1882 WHERE CAN I SEE IT? Courtauld Gallery
I LIKE IT
See also 'The Execution of Maximilion
There’s no getting round it, London’s best painting is French. As French as an appellation contrôllée aperitif sipped by a chic courtesan on a belle-epoque banquette. But that’s what you get for running such an, erm, laissez-faire poll. The art world has spoken and Edouard Manet, nineteenth-century painting colossus and mentor for younger impressionist contemporaries such as Edgar Degas, Auguste Renoir and Claude Monet, has triumphed.
So should we feel disappointed? Not one bit. ‘A Bar at the Folies-Bergère’ is the last great work by one of the greatest painters of all time. Philanthropic art collector Samuel Courtauld knew as much when he stumped up more than £22,000 for it in 1926 (that’s over £1million today). From the dimpled skin of satsumas and the crinkled foil of a champagne bottle (don’t worry, they’re serving Bass pale ale for us rosbiefs), to the flowers nestled in the décolletage of the barmaid and the intoxicating fug of the notorious nightclub itself (Manet’s favourite hang-out, naturally) this masterpiece distils everything that’s great about a painter who is often dubbed ‘the first modern artist’.
But it’s more than that. It’s also one of the most psychologically-charged paintings you’ll ever see, a glittering world of misleading reflections and skewed perspectives. At its centre, alone in the crowd, stands a barmaid – and probably also a prostitute – weary, detached, looking at us but not really at us, while to the right, in reflection, we see a shadowy figure who’s no doubt interested in more than a glass of rosé. Where are we in this image? Well, that’s us with the top hat and the tache, the menacing lech. The implication: that everything here is for sale lends a cold, hard reality to the scene. It’s the party and the hangover rolled into one. And Manet paints it with the mixed feelings of intoxicated punter and dispassionate observer.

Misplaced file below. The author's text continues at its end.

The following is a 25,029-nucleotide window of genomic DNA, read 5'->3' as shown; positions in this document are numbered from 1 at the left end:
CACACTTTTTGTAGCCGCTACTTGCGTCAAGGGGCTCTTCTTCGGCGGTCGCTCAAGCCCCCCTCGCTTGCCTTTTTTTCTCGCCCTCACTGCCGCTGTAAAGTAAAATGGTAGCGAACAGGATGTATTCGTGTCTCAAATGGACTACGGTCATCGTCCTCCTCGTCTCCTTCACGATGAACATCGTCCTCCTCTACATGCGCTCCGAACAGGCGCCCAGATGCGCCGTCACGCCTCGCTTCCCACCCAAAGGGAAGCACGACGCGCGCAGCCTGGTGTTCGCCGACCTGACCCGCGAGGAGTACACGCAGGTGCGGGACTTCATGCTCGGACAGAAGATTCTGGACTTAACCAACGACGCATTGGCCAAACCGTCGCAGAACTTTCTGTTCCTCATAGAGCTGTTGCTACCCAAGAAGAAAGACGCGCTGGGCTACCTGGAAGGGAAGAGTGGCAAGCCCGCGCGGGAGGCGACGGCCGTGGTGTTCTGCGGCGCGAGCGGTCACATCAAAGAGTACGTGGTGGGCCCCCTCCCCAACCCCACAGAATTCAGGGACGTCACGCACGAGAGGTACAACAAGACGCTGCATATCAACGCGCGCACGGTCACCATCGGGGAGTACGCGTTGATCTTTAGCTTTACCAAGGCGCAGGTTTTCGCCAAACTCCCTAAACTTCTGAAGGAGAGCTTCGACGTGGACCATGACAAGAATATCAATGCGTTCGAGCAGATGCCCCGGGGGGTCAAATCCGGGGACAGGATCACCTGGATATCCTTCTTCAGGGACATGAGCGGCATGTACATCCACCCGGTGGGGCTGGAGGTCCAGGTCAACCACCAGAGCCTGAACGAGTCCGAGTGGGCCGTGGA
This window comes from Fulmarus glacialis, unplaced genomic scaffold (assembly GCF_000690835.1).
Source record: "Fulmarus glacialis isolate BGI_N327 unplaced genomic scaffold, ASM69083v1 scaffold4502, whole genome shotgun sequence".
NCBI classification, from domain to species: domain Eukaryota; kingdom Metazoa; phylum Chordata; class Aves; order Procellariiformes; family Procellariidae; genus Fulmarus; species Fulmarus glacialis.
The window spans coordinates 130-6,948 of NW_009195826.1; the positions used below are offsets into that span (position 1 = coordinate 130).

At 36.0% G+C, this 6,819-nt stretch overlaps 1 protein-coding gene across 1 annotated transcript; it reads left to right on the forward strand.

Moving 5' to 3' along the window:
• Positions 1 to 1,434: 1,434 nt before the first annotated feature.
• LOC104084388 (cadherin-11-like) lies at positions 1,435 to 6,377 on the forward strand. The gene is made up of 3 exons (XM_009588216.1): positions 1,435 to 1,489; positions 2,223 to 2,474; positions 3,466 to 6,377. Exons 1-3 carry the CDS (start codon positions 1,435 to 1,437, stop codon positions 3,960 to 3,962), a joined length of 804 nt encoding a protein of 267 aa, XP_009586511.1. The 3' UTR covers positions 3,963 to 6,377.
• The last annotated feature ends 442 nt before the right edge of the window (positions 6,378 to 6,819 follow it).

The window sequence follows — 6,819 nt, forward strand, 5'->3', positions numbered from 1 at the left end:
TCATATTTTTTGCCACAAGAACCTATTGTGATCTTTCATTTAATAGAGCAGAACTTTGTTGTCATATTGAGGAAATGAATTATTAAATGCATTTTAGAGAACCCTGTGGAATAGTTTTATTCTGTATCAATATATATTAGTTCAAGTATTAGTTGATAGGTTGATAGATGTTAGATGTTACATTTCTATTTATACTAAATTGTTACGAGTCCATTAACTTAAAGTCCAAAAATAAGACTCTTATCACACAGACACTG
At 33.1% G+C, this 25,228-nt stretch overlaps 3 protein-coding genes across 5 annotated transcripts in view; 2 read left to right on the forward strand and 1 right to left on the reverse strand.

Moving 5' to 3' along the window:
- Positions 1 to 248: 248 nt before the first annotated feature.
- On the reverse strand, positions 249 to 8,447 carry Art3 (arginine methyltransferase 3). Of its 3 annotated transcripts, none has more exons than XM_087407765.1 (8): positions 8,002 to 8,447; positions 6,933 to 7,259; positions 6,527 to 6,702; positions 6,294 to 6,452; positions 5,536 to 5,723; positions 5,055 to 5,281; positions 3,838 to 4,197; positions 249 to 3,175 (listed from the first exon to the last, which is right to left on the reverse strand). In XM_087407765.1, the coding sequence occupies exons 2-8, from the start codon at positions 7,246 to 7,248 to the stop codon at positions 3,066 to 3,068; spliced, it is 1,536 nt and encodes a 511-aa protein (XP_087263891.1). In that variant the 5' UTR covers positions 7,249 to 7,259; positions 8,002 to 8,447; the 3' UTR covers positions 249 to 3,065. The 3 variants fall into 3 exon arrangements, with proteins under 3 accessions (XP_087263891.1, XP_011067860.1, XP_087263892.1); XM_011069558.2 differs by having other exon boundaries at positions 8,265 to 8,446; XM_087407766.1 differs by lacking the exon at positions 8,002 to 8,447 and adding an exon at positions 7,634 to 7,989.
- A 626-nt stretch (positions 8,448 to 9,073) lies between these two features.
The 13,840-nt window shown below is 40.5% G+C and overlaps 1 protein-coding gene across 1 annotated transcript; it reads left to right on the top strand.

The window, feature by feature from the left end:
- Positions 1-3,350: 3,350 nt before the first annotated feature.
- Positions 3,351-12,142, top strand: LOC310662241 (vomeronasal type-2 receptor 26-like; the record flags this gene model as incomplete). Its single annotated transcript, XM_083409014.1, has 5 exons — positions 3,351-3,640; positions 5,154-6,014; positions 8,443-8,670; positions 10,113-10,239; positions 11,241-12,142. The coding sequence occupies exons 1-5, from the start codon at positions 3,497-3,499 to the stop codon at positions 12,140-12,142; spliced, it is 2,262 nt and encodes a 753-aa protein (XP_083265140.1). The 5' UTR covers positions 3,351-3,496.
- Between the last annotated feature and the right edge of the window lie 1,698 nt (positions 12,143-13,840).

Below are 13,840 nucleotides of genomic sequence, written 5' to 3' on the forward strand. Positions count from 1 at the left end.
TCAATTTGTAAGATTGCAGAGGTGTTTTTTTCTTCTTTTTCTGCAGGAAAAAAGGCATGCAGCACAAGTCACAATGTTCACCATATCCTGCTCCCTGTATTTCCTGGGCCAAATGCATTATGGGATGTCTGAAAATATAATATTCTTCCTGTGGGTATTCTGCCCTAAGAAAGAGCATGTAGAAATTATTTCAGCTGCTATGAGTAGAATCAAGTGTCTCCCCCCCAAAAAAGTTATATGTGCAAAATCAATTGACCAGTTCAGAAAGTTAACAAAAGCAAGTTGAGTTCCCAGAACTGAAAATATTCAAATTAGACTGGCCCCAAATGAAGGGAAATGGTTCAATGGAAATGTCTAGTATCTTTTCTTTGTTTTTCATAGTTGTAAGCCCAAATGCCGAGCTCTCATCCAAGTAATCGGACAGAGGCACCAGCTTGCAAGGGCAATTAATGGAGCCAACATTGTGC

There’s humour and pathos in the details – an acrobat’s legs dangle in the air at the top left of the painting; Manet has added his signature to the bottle of wine on the left of the marble counter. And is that the artist himself amid the throng across the room? He was mortally ill when he finished this work. It’s long been considered his au revoir to the captivating theatre of glamour and cruelty that was nineteenth-century Paris.